With the bright star(s) in view, magnify the image by 5X, and then 10X. Adjust the focus ring on your camera lens in and out until the star is as small as possible. This will ensure your focus is is very close to where it needs to be for an astro image. Making some small focus adjustments and taking test shots will get you even sharper.
Compose your shot
Use the stars in your field of view to compose the shot you want. For example, if your goal is to capture the Milky Way stretching across the sky, make sure that the core of our galaxy is well placed within the scene.
Choosing the right exposure
When shooting on a stationary tripod, images of the night sky will show star trailing after about 15-20 seconds. Knowing this, you’ll want to shoot exposures as long as possible before the stars begin to trail. Even if the exposure looks bright on the screen, you’ll be able to bring it back to a natural level in post-processing.
A setting of about ISO 800 – 1600 should work well. Any higher than this will make the image brighter but come at a cost (more noise). Modern DSLR’s are much better at handling noise than they used to be but expect to see lots of grain shooting at ISO 3200 or above.
It’s all in the histogram
Have a look at the data in the histogram below. This was a deep sky image through a telescope, but the histogram is typical of any long exposure astrophoto.
Images captured at night
Just like in regular daytime photography, the image histogram tells a story about the data captured in the image. Astrophotographers tend to expose to the right, maximizing the light photons collected without clipping the data by over exposing.
Perhaps the strangest and most understood part of the deep sky astrophotography process is the stretching of the data. A typical unfiltered “light frame” from my light polluted backyard (Bortle Class 8) shows little more than a washed out, pink screen with perhaps a small smudge and the brightest stars.
The single image frame on the left is from Cherry Springs State Park, the image on the right is from my light polluted backyard in Southern Ontario.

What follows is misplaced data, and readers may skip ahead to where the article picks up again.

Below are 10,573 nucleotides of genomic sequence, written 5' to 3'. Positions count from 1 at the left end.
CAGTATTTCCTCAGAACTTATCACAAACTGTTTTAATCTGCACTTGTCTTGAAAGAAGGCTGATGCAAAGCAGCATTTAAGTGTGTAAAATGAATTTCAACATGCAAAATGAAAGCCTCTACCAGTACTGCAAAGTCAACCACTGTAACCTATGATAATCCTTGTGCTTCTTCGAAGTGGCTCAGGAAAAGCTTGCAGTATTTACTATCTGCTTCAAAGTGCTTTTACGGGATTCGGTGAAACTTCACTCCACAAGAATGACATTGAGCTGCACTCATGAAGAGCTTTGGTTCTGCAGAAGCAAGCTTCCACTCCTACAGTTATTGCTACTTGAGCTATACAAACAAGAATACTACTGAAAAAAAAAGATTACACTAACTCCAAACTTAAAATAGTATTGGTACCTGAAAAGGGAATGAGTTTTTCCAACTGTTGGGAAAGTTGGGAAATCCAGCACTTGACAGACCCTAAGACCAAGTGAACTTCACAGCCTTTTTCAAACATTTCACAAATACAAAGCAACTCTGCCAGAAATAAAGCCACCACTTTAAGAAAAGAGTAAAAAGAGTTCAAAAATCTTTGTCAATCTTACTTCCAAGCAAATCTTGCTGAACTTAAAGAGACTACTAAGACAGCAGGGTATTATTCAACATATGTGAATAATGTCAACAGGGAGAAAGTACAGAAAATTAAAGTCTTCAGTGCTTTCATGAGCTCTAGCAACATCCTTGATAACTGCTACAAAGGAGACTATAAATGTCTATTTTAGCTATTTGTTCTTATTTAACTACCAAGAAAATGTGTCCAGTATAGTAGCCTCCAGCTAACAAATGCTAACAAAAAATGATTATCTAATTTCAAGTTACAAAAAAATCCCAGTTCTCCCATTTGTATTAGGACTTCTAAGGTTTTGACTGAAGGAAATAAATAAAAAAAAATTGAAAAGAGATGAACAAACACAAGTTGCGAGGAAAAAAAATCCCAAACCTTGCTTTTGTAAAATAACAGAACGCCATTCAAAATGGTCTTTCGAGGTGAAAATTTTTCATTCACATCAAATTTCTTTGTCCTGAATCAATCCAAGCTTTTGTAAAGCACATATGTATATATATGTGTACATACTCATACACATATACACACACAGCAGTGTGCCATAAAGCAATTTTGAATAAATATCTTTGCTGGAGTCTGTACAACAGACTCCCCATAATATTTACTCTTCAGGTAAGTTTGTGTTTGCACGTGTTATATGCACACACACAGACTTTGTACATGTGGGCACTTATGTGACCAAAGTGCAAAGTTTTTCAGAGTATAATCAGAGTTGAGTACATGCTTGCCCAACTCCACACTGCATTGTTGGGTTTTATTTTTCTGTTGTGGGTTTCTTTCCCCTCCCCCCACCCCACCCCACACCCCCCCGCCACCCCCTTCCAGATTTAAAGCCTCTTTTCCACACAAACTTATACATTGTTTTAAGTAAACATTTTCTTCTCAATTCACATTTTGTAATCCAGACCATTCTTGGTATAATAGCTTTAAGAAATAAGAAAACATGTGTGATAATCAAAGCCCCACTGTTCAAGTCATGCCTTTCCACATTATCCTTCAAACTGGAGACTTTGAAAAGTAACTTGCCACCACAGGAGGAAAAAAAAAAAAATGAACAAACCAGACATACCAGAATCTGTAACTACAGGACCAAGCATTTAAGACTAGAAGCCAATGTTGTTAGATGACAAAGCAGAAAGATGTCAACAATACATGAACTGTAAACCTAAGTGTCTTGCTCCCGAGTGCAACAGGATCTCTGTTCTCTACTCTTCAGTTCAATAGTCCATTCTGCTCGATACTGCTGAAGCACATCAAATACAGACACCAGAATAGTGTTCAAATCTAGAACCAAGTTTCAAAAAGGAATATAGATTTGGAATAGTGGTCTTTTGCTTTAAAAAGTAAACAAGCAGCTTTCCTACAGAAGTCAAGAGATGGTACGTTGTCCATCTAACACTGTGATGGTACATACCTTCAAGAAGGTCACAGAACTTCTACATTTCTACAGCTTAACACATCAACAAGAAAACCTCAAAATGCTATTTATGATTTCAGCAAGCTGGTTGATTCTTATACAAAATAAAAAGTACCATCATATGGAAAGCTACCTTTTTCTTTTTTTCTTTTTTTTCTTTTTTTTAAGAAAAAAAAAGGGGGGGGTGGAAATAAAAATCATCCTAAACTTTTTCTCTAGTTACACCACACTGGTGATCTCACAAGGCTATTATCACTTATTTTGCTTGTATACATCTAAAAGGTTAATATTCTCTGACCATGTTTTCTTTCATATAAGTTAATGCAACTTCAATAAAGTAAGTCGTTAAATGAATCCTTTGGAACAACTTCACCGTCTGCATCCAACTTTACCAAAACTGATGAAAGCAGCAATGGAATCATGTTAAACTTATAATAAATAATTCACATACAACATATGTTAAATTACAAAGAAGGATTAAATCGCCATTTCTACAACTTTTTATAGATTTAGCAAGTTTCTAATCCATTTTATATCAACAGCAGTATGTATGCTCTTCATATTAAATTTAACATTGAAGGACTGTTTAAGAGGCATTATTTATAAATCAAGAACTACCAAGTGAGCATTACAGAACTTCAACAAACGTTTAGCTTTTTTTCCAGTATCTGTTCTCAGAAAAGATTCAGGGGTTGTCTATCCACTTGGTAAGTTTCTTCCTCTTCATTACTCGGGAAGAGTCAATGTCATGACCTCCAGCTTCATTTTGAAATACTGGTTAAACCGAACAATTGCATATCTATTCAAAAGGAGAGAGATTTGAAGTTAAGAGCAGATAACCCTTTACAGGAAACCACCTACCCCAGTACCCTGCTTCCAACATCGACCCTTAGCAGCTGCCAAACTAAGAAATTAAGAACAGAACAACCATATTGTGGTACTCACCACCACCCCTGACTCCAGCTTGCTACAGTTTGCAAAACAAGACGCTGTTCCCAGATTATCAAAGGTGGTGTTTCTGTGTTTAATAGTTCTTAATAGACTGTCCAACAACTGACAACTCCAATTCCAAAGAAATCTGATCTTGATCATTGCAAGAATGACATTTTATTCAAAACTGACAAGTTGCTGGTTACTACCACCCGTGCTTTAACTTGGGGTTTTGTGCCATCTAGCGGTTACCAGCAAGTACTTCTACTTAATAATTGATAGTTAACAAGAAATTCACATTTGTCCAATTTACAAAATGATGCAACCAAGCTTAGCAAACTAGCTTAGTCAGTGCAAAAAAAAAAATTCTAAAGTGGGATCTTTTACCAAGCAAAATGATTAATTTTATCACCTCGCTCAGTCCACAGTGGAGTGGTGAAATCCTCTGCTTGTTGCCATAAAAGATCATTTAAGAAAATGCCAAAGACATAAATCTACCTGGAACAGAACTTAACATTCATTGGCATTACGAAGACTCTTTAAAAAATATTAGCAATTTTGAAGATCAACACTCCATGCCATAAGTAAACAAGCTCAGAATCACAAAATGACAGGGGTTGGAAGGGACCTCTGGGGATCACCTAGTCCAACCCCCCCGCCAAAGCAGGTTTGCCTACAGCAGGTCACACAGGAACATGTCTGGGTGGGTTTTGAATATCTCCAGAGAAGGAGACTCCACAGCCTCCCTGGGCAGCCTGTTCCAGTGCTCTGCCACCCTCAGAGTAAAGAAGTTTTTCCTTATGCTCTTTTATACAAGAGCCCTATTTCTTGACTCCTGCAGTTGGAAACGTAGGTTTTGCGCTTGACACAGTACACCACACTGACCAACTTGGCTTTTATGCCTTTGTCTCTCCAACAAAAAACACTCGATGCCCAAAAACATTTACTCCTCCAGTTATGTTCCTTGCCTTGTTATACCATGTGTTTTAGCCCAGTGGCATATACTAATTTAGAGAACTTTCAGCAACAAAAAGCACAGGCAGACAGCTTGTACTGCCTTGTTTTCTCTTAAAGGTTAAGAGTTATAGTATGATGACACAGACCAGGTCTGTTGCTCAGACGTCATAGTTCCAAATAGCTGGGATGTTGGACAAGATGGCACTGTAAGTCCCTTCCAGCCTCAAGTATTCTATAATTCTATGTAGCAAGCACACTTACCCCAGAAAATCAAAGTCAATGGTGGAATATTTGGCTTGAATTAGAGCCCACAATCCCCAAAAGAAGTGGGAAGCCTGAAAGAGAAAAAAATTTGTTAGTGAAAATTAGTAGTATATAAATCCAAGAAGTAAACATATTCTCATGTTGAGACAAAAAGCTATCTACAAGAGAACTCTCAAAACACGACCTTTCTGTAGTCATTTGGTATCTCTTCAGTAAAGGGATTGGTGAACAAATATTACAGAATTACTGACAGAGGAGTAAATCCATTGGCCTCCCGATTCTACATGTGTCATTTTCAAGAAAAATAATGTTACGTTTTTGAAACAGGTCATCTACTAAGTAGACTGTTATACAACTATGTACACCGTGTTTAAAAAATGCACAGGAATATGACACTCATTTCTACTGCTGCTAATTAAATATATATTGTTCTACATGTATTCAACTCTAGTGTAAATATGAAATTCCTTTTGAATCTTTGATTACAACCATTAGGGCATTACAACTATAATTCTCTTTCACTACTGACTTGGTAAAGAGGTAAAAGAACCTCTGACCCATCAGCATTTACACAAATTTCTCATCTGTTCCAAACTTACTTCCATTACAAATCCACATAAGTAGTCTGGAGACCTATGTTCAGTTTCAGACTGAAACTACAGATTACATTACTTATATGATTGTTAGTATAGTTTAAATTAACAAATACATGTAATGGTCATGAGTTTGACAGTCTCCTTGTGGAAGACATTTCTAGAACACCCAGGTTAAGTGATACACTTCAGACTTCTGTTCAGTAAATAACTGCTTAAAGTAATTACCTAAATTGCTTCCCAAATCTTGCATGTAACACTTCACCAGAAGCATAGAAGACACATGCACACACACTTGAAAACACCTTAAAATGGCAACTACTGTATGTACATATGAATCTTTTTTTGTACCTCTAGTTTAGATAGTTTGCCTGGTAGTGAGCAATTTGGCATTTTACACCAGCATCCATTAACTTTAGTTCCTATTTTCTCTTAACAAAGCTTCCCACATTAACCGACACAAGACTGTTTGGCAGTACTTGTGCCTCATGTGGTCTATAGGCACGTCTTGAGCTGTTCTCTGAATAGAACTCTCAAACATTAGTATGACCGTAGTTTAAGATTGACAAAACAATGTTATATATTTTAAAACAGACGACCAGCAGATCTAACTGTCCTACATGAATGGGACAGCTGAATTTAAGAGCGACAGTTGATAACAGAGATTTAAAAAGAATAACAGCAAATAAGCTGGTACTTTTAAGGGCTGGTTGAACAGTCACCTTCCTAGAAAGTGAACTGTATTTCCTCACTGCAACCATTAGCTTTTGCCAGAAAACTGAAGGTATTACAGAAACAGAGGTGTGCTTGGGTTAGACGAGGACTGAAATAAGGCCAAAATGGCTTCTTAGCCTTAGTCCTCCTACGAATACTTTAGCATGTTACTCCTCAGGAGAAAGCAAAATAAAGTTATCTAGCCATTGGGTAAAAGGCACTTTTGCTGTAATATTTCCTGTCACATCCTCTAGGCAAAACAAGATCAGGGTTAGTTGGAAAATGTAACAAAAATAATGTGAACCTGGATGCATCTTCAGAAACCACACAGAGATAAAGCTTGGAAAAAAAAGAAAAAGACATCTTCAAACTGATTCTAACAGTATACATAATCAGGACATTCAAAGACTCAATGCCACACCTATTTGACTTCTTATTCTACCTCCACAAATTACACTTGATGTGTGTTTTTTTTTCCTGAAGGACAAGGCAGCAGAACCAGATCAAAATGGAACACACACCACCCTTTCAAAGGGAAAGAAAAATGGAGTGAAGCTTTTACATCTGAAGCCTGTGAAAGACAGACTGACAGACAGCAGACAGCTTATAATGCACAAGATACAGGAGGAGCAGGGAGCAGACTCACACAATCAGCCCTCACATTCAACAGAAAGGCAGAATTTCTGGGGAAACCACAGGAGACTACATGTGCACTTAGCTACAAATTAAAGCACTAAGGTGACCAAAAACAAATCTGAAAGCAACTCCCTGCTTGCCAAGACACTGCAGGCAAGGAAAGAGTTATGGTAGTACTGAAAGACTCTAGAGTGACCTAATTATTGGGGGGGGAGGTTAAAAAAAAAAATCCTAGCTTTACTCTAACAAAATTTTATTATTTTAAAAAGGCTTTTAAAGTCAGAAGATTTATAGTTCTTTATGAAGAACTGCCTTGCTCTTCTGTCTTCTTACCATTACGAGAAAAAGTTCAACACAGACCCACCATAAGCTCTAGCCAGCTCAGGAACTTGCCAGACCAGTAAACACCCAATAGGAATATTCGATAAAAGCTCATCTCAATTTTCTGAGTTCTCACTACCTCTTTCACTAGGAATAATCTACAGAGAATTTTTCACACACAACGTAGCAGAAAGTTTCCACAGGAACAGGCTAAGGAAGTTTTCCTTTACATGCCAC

From a dark sky location such as Cherry Springs State Park in Pennsylvania – the sky will appear a dark blue, but the galaxy or nebula in the frame will be extremely faint. Depending on the surface brightness of the image, little color or fine details will be distinguishable.
A large part of the image processing workflow involves pulling the data from the deep sky object forward while leaving the background of space behind it alone. This increases contrast and can show to outer and faintest regions of the nebula or galaxy.
Globular and open star clusters do not need nearly as much of a stretch. Enhancing the saturation and color of the varying stars is more important here.
Entering Deep Sky Astrophotography
If you visited my image gallery, you’ll know that my passion lies in deep sky astrophotography using a DSLR camera and a telescope. This type of photography is known as prime focus astrophotography, and it’s how astrophotographers capture incredibly detailed portraits of deep sky objects such as a nebula.
My first astrophotography camera was a Canon Rebel XSi (450D)
The type of camera used for deep sky imaging is usually a DSLR, a dedicated CMOS sensor astronomy camera or CCD (Charged coupled device). DSLR cameras are one of the best ways to get started in deep sky astrophotography, as they are affordable and user-friendly.
A dedicated astronomy camera such as the ZWO ASI294MC Pro (pictured below) has features that can help you produce incredible long exposure images. These cameras have TEC (thermoelectric cooling) to virtually eliminate noise from the equation.